Banksy Dismaland exhibition houses migrants in Calais ‘Jungle’ – ‘Before we were on the ground. Now the floor is dry.’Posted by Jim at Saturday, October 24, 2015
By Alastair Jamieson and Richard O'Kelly
24 October 2015
CALAIS, France (NBC News) – Renowned street artist Banksy is pricking the world's conscience by taking the remnants of a sell-out exhibition to a vast, squalid camp for refugees and migrants in northern France.
His Disneyland spoof dubbed "Dismaland" — and associated merchandise — are not in the hands of wealthy collectors but have instead been relocated to the so-called "Jungle" in the French port city of Calais. More than 6,000 shivering people live there in the hope of reaching Britain.
Timber and other materials from Banksy's "bemusement park" have been cut up and used to make shelters, while sweatshirts from the exhibition's gift store have been handed out to grateful — if somewhat puzzled — inhabitants.
"Yes, I heard he is an artist," said Amanj Amin, a 35-year-old construction worker from Irbil, Iraq. "But I don't know about him."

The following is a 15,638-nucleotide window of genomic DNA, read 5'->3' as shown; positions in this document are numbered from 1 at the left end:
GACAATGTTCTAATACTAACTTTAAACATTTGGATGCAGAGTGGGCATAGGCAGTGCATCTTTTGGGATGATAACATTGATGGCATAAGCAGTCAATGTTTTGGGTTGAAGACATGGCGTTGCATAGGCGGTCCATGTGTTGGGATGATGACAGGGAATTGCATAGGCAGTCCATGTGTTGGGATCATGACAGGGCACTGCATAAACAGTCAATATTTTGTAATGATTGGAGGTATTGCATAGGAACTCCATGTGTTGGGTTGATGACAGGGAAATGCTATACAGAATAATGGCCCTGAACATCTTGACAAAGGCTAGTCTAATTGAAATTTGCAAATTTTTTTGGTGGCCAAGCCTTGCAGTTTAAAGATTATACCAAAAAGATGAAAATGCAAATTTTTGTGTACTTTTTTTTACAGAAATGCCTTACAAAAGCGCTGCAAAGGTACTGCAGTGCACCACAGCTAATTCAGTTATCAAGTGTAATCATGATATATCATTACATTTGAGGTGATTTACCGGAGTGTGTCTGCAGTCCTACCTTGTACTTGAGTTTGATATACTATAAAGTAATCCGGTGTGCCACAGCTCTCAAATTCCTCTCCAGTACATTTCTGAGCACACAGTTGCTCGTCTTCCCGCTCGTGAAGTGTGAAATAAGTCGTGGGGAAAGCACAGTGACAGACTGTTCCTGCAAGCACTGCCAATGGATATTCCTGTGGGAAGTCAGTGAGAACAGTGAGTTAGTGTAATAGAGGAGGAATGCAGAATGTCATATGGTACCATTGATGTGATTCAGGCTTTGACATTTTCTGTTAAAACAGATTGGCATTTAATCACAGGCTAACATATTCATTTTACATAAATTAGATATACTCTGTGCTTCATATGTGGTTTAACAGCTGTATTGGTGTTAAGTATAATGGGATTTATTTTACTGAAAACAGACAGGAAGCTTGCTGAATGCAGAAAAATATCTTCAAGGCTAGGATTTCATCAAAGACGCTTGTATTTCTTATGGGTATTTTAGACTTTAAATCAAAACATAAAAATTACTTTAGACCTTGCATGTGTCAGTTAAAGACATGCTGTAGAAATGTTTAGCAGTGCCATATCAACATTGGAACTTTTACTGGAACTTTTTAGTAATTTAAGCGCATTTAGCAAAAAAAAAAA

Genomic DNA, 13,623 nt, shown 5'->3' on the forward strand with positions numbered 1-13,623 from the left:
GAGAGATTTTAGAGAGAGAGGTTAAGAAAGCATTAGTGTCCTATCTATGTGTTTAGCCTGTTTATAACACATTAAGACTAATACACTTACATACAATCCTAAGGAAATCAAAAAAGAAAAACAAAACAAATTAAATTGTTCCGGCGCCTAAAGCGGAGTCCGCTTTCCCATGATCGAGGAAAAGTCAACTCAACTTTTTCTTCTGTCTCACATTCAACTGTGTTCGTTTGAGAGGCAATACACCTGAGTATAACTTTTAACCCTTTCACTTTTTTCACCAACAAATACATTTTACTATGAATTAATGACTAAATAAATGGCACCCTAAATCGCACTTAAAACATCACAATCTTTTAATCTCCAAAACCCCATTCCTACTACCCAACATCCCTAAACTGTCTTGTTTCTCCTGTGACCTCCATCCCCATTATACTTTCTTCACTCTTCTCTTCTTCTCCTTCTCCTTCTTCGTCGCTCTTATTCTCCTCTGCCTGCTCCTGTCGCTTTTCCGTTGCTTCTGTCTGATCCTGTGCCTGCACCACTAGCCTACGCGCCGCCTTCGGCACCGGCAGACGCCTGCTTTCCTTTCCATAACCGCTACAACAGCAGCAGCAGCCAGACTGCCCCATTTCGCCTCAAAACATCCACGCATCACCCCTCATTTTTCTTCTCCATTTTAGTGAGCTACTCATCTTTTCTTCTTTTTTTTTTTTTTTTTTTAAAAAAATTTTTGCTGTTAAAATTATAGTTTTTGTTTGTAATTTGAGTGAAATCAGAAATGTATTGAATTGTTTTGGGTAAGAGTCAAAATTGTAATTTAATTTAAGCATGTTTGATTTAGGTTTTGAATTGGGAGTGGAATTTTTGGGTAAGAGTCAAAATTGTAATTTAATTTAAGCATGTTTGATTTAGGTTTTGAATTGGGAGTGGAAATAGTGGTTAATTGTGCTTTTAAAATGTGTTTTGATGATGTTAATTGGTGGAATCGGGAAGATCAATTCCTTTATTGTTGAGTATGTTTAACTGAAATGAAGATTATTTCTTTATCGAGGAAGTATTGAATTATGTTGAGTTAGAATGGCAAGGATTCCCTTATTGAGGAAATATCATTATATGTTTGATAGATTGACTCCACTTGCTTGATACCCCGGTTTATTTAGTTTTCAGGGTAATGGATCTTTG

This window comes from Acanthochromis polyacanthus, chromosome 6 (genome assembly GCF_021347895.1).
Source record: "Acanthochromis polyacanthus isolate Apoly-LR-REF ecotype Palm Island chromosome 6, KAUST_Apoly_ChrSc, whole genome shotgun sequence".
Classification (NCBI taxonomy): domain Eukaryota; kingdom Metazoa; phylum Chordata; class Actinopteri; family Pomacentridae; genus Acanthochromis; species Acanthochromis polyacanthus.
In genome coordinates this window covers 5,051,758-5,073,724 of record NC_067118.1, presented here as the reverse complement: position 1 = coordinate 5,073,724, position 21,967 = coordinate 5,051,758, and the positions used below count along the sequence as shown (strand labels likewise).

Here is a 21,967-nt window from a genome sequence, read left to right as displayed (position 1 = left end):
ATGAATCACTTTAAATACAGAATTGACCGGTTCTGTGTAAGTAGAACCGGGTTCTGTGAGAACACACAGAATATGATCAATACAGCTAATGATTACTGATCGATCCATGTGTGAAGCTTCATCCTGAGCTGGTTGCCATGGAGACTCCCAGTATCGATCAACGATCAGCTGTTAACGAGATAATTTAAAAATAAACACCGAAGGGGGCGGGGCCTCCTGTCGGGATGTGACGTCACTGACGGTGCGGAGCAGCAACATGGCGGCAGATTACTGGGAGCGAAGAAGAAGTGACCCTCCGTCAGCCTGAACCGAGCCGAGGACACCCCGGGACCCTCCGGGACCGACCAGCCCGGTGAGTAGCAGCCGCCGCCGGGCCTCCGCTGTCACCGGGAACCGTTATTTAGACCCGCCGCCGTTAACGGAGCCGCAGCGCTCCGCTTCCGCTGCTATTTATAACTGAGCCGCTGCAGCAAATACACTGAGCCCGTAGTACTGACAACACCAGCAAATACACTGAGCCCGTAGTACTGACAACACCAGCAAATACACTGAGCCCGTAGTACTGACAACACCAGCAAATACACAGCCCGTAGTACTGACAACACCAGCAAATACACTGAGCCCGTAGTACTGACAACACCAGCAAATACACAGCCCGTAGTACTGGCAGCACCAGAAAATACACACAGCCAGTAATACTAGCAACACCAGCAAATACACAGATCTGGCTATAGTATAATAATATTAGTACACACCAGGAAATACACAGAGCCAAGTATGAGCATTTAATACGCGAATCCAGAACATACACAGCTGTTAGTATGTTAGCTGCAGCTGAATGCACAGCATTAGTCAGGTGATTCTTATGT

Banksy's public murals are valued at hundreds of thousands of dollars, and 150,000 visitors lined up for hours in Britain last month to see Dismaland.
Amin has been in the muddy camp for two months with his wife, Shadel, their children Aroz, 5, Asama, 3, and Ada, 1, along with his sister. Like 80 percent of others at the site, they shared a tent on the rain-sodden ground.
Now they are in one of at least seven shacks made from plywood and timber taken from the secretive artist's onetime installation. Their living space is cramped, dirty and undignified but it offers better protection than canvas as colder weather turns the area into a mudbath.
"Before we were on the ground. Now the floor is dry," Amin said.